Jennifer Rubin is Twitter’s Worst "Reasonable" Republican

Certain conservative pundits love scolding Democrats for leaning too far left. They believe the party failed to stop Donald Trump because it didn’t persuade enough centrists or reasonable Republicans like themselves to vote for Hillary. They find Trump abhorrent, like all rational people. And they’ve written column after column warning that Democrats must do more to attract people exactly like them in 2020, or else Trump will win again.

There’s ample evidence that Democrats don’t need to appeal to Republicans to win. Hillary Clinton bent over backwards for Republican approval in 2016 and lost, after all. But that doesn’t stop Jennifer Rubin.

Throughout the run-up to the 2020 election, Rubin has used her platforms as a Washington Post opinion writer and MSNBC contributor to protest that the party is swinging too far left. Policies like Medicare for All and free college alienate Republicans like herself, David Frum and David Brooks—sensible “Never Trumpers” desperate for a reasonable alternative.

But underneath Rubin’s thin veneer of reasonableness lies a hardline conservative. She doesn’t care about the Democratic Party or its members. She and her ilk simply want to reshape the party and its politics in their image.

“One of the major pitfalls of the corporate media apparatus in America is that it creates space for people like Jennifer Rubin to, when convenient, cosplay as a member of the opposing party and offer purely self-serving ‘advice,’” says progressive activist Jordan Uhl. “This cadre of Never Trump Republicans should be summarily exiled from Democratic conversations and totally ignored.”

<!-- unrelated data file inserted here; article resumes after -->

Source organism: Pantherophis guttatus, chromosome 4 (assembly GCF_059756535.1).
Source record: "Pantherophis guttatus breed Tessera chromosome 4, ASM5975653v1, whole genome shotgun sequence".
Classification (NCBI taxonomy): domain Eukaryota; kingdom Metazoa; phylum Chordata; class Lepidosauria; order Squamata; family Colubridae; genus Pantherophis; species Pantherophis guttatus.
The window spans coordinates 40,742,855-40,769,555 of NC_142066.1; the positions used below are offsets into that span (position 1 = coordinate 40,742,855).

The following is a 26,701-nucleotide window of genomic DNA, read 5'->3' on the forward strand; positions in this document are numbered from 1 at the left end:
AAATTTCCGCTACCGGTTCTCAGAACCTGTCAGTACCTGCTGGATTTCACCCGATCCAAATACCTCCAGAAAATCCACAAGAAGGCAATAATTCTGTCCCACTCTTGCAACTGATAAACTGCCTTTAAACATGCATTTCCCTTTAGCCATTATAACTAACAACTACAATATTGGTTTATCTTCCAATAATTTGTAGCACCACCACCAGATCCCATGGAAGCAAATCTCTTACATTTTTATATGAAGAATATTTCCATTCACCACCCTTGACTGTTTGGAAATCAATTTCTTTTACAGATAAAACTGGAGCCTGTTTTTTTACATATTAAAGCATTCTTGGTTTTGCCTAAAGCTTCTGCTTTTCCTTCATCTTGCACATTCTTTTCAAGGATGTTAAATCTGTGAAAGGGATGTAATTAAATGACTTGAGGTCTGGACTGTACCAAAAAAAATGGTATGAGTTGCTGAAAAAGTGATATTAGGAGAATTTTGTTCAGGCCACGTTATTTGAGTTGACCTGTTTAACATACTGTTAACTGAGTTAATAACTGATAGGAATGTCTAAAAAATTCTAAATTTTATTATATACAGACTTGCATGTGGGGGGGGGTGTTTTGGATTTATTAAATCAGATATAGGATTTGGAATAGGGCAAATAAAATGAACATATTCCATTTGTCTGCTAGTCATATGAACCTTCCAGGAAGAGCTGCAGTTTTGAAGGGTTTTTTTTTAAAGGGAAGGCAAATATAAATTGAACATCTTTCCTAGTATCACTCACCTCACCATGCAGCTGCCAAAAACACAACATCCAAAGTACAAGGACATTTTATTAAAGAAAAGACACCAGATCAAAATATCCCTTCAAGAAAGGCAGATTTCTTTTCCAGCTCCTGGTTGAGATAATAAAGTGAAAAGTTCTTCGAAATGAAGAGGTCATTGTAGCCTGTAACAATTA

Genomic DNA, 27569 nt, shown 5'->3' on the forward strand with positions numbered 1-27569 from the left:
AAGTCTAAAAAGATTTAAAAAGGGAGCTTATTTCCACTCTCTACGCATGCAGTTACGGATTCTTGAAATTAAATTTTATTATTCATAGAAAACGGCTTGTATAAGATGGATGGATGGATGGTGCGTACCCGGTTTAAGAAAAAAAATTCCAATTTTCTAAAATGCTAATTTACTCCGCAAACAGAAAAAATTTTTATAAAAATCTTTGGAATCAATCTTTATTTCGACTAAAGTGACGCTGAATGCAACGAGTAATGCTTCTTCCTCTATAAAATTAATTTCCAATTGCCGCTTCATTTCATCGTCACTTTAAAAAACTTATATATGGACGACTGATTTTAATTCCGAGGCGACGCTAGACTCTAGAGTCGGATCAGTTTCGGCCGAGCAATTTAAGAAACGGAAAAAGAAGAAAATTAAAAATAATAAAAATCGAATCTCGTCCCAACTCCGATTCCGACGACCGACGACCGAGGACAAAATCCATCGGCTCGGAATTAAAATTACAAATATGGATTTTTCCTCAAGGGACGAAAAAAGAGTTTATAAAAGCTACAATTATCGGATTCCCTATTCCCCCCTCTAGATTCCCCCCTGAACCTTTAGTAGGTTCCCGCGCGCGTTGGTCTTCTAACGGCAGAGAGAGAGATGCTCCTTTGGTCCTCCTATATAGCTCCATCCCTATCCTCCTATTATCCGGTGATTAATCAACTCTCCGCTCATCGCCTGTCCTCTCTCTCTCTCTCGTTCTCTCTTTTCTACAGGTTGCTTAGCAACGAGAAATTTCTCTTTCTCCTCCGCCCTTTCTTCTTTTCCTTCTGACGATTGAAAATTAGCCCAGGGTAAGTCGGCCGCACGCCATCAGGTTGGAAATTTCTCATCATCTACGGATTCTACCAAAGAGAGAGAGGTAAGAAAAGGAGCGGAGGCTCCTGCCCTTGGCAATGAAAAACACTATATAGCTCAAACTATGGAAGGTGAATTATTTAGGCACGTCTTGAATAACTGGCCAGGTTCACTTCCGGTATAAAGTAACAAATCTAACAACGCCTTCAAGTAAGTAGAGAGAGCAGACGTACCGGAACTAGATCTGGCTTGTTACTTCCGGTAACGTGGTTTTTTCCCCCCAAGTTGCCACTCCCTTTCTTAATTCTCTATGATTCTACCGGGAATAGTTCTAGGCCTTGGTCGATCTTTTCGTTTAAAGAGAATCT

Many Democrats are already wise to Rubin’s reasonable Republican shtick. Her tweets are regularly ratioed by users tearing apart her awful takes. But unlike Frum and many of her fellow Never Trumpers, Rubin has managed to reach the political shitposting apex, posting badly and far more frequently than necessary. Nearly all of her predictions are bogus (she famously called Beto the frontrunner when he entered the Democratic race) and all of her analysis is bunk—but Rubin keeps posting through it.

Most political pundits agreed that Elizabeth Warren had a solid showing at Wednesday night’s Democratic debate. Rubin, however, lamented that Warren was too “mean” to Bloomberg and scolded her for not attacking Bernie Sanders. The real-time disingenuousness is easy to spot and ignore. But Rubin’s media platforms provide weight to her disingenuous Democratic counsel, particularly among the majority of people who don’t get their political news from Twitter.

“Rubin is a hard-right Republican,” says Eoin Higgins, senior editor and staff writer for Common Dreams. “Her inexplicable ascension to the Washington Post op-ed page a decade ago and frequent appearances on MSNBC have given her unearned credibility that she now uses to stifle progressive ideals.”

It’s not hard to find low opinions of Rubin’s work even outside of Twitter. Like many opinionists at major publications, she has a history of bad opinions. After joining the Post in 2010 she “routinely embarrassed the paper” by writing press releases for Mitt Romney during his 2012 presidential run and “endorsing blood-thirsty calls for revenge against Palestinians.” Her hardline conservatism is brutal enough, but her writing is even worse. In 2013, former Post ombudsman Patrick Pexton called for Rubin to be fired for being “just plain bad.”

Regardless, Rubin’s found her perfect niche in the 2020 Democratic primary. She openly downplays Sanders’ frontrunner status and insults the Vermont senator, but is careful not to slow play Warren as a favorable alternative. Anything or anyone even remotely progressive is bad to Rubin and will only lead to Democratic failure in her eyes. You’d think she might give her audience credit for being smart enough to read through her Republican hackery. But that would defeat the point of her hackery in the first place.

“Anyone in the Democratic Party taking Rubin seriously about the 2020 race—or anything, really—should seriously re-examine their political beliefs,” Higgins says, “and, frankly, their general worldview.”

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